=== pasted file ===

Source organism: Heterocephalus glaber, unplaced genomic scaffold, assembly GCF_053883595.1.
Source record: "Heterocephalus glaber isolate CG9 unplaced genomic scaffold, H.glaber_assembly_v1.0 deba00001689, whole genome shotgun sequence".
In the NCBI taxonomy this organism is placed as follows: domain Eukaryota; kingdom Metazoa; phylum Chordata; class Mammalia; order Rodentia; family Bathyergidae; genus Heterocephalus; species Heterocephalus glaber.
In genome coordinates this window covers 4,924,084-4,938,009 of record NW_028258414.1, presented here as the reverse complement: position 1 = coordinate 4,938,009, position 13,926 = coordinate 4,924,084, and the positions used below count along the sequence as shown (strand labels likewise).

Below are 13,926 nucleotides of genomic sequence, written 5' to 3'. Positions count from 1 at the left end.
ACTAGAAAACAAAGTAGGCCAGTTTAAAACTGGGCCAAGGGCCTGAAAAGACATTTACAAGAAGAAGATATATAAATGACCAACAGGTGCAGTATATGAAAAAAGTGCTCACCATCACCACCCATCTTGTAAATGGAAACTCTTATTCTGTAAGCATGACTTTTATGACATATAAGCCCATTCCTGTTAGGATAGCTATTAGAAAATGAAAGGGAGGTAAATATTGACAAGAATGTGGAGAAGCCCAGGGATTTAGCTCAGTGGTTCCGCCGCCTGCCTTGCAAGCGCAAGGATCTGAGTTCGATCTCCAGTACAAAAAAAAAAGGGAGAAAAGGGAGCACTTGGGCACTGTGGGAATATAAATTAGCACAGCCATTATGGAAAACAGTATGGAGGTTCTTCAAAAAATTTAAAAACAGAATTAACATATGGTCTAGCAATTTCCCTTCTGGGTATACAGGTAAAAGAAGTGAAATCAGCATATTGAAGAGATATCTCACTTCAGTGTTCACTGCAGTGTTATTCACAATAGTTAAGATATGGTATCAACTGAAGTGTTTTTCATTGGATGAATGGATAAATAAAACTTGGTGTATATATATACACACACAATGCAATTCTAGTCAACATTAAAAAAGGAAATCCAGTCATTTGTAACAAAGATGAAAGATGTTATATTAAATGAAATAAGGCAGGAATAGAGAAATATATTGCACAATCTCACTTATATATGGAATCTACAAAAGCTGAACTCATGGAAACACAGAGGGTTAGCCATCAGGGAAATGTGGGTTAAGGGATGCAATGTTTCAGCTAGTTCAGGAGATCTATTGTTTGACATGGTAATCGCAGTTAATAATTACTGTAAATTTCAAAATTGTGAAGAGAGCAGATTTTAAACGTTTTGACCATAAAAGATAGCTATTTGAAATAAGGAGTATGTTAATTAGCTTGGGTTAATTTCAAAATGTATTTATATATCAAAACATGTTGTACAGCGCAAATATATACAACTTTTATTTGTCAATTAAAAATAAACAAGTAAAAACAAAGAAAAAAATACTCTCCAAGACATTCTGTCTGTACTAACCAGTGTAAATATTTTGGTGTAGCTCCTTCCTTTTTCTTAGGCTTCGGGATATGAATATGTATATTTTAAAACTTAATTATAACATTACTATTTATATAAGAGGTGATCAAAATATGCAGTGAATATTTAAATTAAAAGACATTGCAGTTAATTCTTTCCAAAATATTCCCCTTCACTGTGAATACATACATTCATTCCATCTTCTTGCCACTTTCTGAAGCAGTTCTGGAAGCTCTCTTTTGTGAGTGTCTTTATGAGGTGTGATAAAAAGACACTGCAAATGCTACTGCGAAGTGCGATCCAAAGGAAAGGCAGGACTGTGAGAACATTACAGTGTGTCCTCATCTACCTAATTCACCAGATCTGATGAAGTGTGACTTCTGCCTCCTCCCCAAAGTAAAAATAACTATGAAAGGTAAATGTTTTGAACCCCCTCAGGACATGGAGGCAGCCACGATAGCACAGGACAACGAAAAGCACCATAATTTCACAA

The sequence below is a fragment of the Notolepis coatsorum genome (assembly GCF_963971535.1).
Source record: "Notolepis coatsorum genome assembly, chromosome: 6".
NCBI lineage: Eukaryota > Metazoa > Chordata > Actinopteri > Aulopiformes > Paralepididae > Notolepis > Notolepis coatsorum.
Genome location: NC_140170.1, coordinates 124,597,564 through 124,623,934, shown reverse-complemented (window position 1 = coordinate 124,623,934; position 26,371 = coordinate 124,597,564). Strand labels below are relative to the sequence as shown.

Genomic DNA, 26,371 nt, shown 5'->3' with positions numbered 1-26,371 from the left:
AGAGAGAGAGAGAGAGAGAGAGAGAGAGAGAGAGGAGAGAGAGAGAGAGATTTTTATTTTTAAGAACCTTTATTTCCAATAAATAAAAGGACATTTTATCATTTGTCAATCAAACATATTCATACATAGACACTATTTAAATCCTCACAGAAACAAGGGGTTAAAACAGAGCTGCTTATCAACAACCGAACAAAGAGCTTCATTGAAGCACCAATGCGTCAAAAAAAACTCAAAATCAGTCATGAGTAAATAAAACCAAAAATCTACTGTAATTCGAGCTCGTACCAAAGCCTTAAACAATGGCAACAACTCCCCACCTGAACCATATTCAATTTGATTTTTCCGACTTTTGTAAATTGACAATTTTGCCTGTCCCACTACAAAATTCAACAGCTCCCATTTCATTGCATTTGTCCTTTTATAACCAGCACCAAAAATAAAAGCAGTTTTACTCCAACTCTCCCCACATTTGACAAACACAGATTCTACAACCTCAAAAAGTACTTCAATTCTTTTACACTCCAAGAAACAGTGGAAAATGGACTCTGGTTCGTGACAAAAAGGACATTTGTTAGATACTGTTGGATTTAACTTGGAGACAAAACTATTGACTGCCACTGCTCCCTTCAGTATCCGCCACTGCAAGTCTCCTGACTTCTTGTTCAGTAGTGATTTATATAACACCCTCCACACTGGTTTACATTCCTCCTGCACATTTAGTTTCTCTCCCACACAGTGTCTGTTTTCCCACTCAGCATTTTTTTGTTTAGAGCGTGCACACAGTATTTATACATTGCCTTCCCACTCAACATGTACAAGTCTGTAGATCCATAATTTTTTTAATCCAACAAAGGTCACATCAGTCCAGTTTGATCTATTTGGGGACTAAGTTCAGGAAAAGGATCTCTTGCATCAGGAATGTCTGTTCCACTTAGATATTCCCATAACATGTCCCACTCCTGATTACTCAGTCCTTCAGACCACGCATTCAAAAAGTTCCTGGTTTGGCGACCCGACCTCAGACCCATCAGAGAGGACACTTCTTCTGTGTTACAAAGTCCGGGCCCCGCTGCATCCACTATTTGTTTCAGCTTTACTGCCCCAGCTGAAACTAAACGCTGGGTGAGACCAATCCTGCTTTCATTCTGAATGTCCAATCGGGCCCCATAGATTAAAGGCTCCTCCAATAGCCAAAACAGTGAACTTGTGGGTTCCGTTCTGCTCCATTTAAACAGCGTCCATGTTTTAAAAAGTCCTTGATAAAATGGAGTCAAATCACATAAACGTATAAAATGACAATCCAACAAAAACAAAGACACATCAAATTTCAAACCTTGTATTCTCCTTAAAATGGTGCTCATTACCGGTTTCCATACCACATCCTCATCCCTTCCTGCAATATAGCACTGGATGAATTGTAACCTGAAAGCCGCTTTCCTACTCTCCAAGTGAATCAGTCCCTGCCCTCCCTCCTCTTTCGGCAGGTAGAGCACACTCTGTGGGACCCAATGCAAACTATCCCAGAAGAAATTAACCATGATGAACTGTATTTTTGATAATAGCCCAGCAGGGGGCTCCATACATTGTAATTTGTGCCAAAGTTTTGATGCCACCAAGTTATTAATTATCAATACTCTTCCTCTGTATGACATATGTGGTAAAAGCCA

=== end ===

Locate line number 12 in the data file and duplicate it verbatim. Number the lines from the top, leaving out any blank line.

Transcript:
AGAGAGAGAGAGAGAGAGAGAGAGAGAGAGAGAGGAGAGAGAGAGAGAGATTTTTATTTTTAAGAACCTTTATTTCCAATAAATAAAAGGACATTTTATCATTTGTCAATCAAACATATTCATACATAGACACTATTTAAATCCTCACAGAAACAAGGGGTTAAAACAGAGCTGCTTATCAACAACCGAACAAAGAGCTTCATTGAAGCACCAATGCGTCAAAAAAAACTCAAAATCAGTCATGAGTAAATAAAACCAAAAATCTACTGTAATTCGAGCTCGTACCAAAGCCTTAAACAATGGCAACAACTCCCCACCTGAACCATATTCAATTTGATTTTTCCGACTTTTGTAAATTGACAATTTTGCCTGTCCCACTACAAAATTCAACAGCTCCCATTTCATTGCATTTGTCCTTTTATAACCAGCACCAAAAATAAAAGCAGTTTTACTCCAACTCTCCCCACATTTGACAAACACAGATTCTACAACCTCAAAAAGTACTTCAATTCTTTTACACTCCAAGAAACAGTGGAAAATGGACTCTGGTTCGTGACAAAAAGGACATTTGTTAGATACTGTTGGATTTAACTTGGAGACAAAACTATTGACTGCCACTGCTCCCTTCAGTATCCGCCACTGCAAGTCTCCTGACTTCTTGTTCAGTAGTGATTTATATAACACCCTCCACACTGGTTTACATTCCTCCTGCACATTTAGTTTCTCTCCCACACAGTGTCTGTTTTCCCACTCAGCATTTTTTTGTTTAGAGCGTGCACACAGTATTTATACATTGCCTTCCCACTCAACATGTACAAGTCTGTAGATCCATAATTTTTTTAATCCAACAAAGGTCACATCAGTCCAGTTTGATCTATTTGGGGACTAAGTTCAGGAAAAGGATCTCTTGCATCAGGAATGTCTGTTCCACTTAGATATTCCCATAACATGTCCCACTCCTGATTACTCAGTCCTTCAGACCACGCATTCAAAAAGTTCCTGGTTTGGCGACCCGACCTCAGACCCATCAGAGAGGACACTTCTTCTGTGTTACAAAGTCCGGGCCCCGCTGCATCCACTATTTGTTTCAGCTTTACTGCCCCAGCTGAAACTAAACGCTGGGTGAGACCAATCCTGCTTTCATTCTGAATGTCCAATCGGGCCCCATAGATTAAAGGCTCCTCCAATAGCCAAAACAGTGAACTTGTGGGTTCCGTTCTGCTCCATTTAAACAGCGTCCATGTTTTAAAAAGTCCTTGATAAAATGGAGTCAAATCACATAAACGTATAAAATGACAATCCAACAAAAACAAAGACACATCAAATTTCAAACCTTGTATTCTCCTTAAAATGGTGCTCATTACCGGTTTCCATACCACATCCTCATCCCTTCCTGCAATATAGCACTGGATGAATTGTAACCTGAAAGCCGCTTTCCTACTCTCCAAGTGAATCAGTCCCTGCCCTCCCTCCTCTTTCGGCAGGTAGAGCACACTCTGTGGGACCCAATGCAAACTATCCCAGAAGAAATTAACCATGATGAACTGTATTTTTGATAATAGCCCAGCAGGGGGCTCCATACATTGTAATTTGTGCCAAAGTTTTGATGCCACCAAGTTATTAATTATCAATACTCTTCCTCTGTATGACATATGTGGTAAAAGCCA